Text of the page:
friday, january 29, 2016
Alto saxophone colossus Francois Carrier and his integral partner in sound, drummer Michel Lambert, team up once again in a lively quartet format we first encountered here on the album Overground to the Vortex via the review posted on these pages on August 22, 2013.
The quartet of Carrier and Lambert, plus bassist John Edwards and pianist Steve Beresford are back in action on this album, recorded live at the Vortex Jazz Club, London, on May 25th, 2014. It is in every way a fitting sequel to Overground. The music as before is a product of total improvisation, with the trio sans Beresford holding forth with inventive force for two long segments and Steve joining in for the rest of the program.
It is a chemistry of good things going on throughout. Francois is in his consistently inventive, tone-rich, fire-y and noteful mode on alto as always along with the sharply acerbic, vitally astringent Chinese oboe he unveils for a dramatic contrast. He has the cogent all-over bass ideas of John Edwards to work against along with Michel Lambert’s continually artful open drumming, some of his best to be heard here. Then of course Steve Beresford brings a great deal of pianistic clout once he joins the threesome.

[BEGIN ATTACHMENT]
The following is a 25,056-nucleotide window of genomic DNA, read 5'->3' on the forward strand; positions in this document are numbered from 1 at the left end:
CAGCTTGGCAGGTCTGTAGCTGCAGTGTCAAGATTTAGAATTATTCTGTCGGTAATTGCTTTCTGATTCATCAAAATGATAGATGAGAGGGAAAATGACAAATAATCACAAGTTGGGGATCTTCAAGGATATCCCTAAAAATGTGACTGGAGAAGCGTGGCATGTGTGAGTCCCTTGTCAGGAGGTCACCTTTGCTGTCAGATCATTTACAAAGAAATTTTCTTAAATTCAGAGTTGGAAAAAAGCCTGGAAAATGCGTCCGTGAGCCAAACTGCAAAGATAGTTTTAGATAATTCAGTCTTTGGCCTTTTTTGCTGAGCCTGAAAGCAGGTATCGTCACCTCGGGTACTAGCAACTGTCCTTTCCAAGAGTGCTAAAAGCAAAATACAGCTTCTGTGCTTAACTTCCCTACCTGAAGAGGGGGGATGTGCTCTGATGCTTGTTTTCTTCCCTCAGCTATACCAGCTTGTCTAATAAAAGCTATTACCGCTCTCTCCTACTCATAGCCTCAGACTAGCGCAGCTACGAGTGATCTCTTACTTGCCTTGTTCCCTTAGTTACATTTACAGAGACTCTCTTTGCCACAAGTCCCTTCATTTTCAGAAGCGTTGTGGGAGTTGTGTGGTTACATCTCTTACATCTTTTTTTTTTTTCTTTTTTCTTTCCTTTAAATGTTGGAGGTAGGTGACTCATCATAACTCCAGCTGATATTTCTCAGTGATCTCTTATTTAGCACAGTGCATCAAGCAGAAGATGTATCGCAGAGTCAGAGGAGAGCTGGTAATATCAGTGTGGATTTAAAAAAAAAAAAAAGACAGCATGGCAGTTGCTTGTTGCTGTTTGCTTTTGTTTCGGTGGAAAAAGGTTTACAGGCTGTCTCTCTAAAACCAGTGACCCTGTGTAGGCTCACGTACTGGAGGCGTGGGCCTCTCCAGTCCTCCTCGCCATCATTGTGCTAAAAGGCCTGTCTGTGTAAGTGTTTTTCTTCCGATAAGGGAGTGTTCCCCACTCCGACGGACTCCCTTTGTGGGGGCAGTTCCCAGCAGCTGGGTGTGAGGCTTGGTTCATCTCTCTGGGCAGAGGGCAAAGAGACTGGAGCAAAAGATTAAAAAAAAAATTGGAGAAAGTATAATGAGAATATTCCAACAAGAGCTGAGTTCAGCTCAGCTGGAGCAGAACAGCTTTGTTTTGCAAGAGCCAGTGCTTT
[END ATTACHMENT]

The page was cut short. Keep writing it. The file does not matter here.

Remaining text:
Beresford responds well to the challenge of the immediately free totality with a noteful personal unveiling of good ideas at times horn-like and then very pianistically, including a little of the inside-the-piano soundings, all right and creative, all up to the level Carrier sets for the quartet. He clearly inspires and is inspired by the Carrier expressive thrust and the foursome charting territory in less-explored parts of the note-al, timbral universe.
As nearly always with Carrier and his bandmates, this is post-ESP school, new new thing in all its glory, a rolling, tumbling artistic responsibility to create out of total freedom, with the onus for the results placed squarely on the shoulders of each participant, with Francois leading the way with his inspired line creations.
It is a prime example of the improvisatory arts and an excellent album for that. Avant-free acolytes will find much to appreciate, as indeed will anyone committed to hearing and/or making new sounds.
Another fine melange! Highly recommended!
posted by grego applegate edwards